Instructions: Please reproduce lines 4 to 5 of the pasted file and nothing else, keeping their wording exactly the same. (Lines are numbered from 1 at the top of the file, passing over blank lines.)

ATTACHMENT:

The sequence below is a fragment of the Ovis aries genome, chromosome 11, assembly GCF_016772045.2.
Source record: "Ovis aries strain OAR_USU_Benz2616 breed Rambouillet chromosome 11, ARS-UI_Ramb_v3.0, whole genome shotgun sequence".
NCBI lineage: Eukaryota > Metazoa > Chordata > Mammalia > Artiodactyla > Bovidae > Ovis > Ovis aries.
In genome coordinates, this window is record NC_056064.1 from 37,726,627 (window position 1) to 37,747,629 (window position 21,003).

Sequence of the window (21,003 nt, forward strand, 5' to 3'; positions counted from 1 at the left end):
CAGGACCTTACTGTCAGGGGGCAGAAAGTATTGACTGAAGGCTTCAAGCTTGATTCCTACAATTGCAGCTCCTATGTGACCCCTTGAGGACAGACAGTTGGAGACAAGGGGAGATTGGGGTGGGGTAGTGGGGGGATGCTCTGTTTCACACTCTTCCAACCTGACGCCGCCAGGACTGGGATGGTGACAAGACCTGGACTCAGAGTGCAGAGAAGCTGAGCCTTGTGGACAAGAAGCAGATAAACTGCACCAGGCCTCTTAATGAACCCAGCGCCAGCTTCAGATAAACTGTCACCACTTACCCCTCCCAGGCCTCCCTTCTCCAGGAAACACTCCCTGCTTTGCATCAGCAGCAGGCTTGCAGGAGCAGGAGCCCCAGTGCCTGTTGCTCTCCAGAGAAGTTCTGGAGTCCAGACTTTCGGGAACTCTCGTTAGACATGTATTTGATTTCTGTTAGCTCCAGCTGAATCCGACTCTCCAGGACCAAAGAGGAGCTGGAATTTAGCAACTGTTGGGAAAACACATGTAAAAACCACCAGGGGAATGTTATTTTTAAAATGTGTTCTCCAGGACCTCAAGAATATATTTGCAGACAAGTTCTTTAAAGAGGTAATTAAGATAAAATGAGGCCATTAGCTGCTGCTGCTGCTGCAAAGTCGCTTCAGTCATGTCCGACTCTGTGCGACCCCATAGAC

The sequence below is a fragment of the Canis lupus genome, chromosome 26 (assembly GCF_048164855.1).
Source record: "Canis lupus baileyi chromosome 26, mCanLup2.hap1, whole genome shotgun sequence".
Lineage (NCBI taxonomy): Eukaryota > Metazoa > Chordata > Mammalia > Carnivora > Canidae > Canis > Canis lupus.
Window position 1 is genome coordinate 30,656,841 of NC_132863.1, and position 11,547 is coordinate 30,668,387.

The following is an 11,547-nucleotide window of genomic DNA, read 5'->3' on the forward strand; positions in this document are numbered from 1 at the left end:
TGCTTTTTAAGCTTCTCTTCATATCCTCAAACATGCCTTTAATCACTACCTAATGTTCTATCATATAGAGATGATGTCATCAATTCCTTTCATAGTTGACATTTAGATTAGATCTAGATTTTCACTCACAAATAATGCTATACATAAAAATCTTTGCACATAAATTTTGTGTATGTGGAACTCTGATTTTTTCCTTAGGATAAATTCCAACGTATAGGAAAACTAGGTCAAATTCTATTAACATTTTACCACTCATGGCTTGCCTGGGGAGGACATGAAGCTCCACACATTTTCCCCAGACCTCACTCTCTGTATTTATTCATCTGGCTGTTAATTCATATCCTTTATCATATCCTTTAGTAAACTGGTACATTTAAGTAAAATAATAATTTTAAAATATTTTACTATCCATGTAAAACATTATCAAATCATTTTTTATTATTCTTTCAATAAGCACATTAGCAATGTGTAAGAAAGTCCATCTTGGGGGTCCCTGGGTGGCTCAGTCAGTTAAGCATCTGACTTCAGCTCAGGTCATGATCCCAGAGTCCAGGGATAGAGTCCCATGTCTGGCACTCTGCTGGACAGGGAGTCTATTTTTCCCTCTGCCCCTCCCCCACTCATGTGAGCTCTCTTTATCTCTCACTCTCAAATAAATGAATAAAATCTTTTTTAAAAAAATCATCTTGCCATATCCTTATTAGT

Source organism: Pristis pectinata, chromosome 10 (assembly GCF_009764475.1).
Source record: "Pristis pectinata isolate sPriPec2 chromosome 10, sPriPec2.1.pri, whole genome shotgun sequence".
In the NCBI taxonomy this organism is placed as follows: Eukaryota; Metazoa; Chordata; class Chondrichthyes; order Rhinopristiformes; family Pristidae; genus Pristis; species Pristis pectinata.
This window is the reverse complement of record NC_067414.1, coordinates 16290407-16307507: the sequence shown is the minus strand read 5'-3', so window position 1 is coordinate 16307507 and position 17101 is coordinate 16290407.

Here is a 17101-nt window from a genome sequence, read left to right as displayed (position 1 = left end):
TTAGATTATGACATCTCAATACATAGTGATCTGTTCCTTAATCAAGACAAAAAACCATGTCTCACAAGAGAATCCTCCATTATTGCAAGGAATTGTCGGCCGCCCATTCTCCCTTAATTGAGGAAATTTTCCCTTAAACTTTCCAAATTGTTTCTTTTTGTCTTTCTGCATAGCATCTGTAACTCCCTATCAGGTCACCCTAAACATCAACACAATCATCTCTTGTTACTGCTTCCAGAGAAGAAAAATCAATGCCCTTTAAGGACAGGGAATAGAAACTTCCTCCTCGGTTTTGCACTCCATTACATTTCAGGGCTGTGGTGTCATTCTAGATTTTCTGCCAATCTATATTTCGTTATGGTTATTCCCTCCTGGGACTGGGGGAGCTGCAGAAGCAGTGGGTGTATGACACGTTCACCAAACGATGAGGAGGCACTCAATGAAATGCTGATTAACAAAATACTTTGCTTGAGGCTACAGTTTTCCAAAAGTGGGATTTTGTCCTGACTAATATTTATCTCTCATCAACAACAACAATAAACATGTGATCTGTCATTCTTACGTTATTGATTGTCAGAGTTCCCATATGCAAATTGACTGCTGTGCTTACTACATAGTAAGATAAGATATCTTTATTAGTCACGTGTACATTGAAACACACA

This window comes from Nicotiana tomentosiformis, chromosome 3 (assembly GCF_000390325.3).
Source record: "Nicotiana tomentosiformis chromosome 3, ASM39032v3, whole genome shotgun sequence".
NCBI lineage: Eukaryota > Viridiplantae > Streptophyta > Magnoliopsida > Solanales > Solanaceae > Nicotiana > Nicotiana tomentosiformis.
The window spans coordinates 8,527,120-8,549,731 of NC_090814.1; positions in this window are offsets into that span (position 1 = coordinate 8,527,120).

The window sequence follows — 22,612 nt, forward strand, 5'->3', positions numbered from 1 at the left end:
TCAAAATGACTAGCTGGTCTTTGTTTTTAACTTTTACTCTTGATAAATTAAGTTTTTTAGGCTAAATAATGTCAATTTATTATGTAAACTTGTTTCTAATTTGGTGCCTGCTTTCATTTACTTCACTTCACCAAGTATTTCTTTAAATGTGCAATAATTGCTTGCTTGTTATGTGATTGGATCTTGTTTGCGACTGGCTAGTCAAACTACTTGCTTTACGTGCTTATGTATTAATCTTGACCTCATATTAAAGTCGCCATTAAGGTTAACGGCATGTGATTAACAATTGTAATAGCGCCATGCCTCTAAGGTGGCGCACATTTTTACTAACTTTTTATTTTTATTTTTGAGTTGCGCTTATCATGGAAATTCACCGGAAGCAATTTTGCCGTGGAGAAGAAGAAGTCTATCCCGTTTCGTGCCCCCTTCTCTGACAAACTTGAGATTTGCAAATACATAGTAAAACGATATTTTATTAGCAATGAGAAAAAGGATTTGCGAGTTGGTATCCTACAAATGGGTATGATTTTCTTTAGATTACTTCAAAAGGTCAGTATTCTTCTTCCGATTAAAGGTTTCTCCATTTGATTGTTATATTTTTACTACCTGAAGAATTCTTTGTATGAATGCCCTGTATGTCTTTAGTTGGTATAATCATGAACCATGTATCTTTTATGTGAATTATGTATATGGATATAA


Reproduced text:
In genome coordinates, this window is record NC_056064.1 from 37,726,627 (window position 1) to 37,747,629 (window position 21,003).

Sequence of the window (21,003 nt, forward strand, 5' to 3'; positions counted from 1 at the left end):